Boys Tennis Looks to Reach Postseason For 11th Straight Season


A Walpole tennis player returns a hit.

Nicholas Fuller

A Walpole tennis player returns a hit.
A Walpole tennis player returns a hit.

If a Walpole local walked up to you and stated, “Boys Tennis is the most consistent boys sports program at WHS to date,” the first reaction you would probably have is incredulity.  What about football?  All those titles?  Boys Soccer made the state championship this year, and Boys Basketball and Baseball have had great postseason runs.  Boys Hockey has been very good as of late. On what basis — of all the powerhouse boys sports at WHS — Boys Tennis is the most consistent?

The magic word is ten. No other WHS boys team can currently say they have a ten year postseason streak.  Not baseball, not football, nor any other boys program. This impressive feat is an unlikely run for a program no one really talks about, and Boys Tennis has no intention of allowing the streak to end this year.

But the past is the past and this is the present, and a big question looms: Will the team be good enough to qualify for their eleventh straight postseason appearance?

No one knows as of yet.  For starters, Boys Tennis is 2-5, defeating Dedham and Milton while losing to Weymouth, Natick, Newton North, Wellesley, and Brookline.  Losing three straight matches sounds like a team destined to miss the playoffs, but Wellesley, Newton North, and Brookline are the top teams in the Bay State. Matches against CM and other Herget foes will dictate the success of Boys sports’ most successful programs.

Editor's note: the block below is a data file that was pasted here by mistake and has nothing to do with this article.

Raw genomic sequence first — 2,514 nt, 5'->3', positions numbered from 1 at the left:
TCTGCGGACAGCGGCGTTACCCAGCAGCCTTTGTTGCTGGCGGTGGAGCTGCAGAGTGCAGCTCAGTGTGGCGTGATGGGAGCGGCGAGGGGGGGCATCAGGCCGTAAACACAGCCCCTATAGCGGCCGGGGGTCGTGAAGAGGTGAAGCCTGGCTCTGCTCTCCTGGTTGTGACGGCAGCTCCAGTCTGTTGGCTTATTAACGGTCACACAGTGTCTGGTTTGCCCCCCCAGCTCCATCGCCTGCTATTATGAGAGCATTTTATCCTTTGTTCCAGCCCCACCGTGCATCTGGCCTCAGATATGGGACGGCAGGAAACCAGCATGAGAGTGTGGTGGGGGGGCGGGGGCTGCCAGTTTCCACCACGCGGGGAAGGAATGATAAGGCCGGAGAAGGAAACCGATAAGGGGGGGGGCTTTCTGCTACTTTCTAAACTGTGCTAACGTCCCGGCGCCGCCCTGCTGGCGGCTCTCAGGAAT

One of the Rebels major problems is a lack of experience. Five of the seven starters from last year were seniors, and this team features almost no starters from last year’s team.

Whatever this year’s team lacks in experience, they make up for in talent and hard work. Junior Mike Bloom, a three year starting varsity player, is the team’s first singles player.  He is short at 5’4, but is a quick, resilient, and tough opponent for anyone. So far this year, he’s had mixed results (is 2-2 against his opponents), but has shown great potential against some of the most talented tennis players in the state.

Coach Shawn Gough said, “[Bloom] was down 5-1 to the best tennis player on Weymouth, and he comes over to me with a dead serious look on his face and says, ‘Coach, I’m still in this.’”  He then orchestrated a furious comeback, but ultimately lost the set 7-6.

Senior Captain Drew Morrier, a four year varsity player, is at second singles while junior Dan Frankel fills the slot at third singles.  Despite just joining the team last season, Frankel has impressed, climbing to third singles in a short time and consistently defeating his opponent day in and day out.  He has not lost to anyone so far this year.  At first and second doubles, juniors Scott Mclean, Joe Delaney, Jack Young, and Dimos Katsaros have a lot to learn, and are in a completely different situation after losing all starting varsity doubles players from last year.  One wouldn’t be wrong to assume their acclimation could be difficult, but don’t tell them that.

 Junior Scott Mclean said, “We believe we are just as good if not better than other doubles teams out there.”  In addition, juniors Andrew Nevin, Andrew Drogan, and Senior Captain Mike Griffin are all talented upperclassman who provide great depth to the roster.

No one knows if this year’s Boys Tennis squad will add to the postseason streak or be a part of its end.  The season will be difficult, a transition, but the pieces are still in place for this team to succeed. So far, results do not look good, and the rest of the season will be a mystery. For many years, Boys Tennis has been on the right side of history and made it in to the tournament. Despite the loss of many seniors and with that, a lot of experience, the Boys Tennis players expect to make the playoffs again. Who’s to say anything different?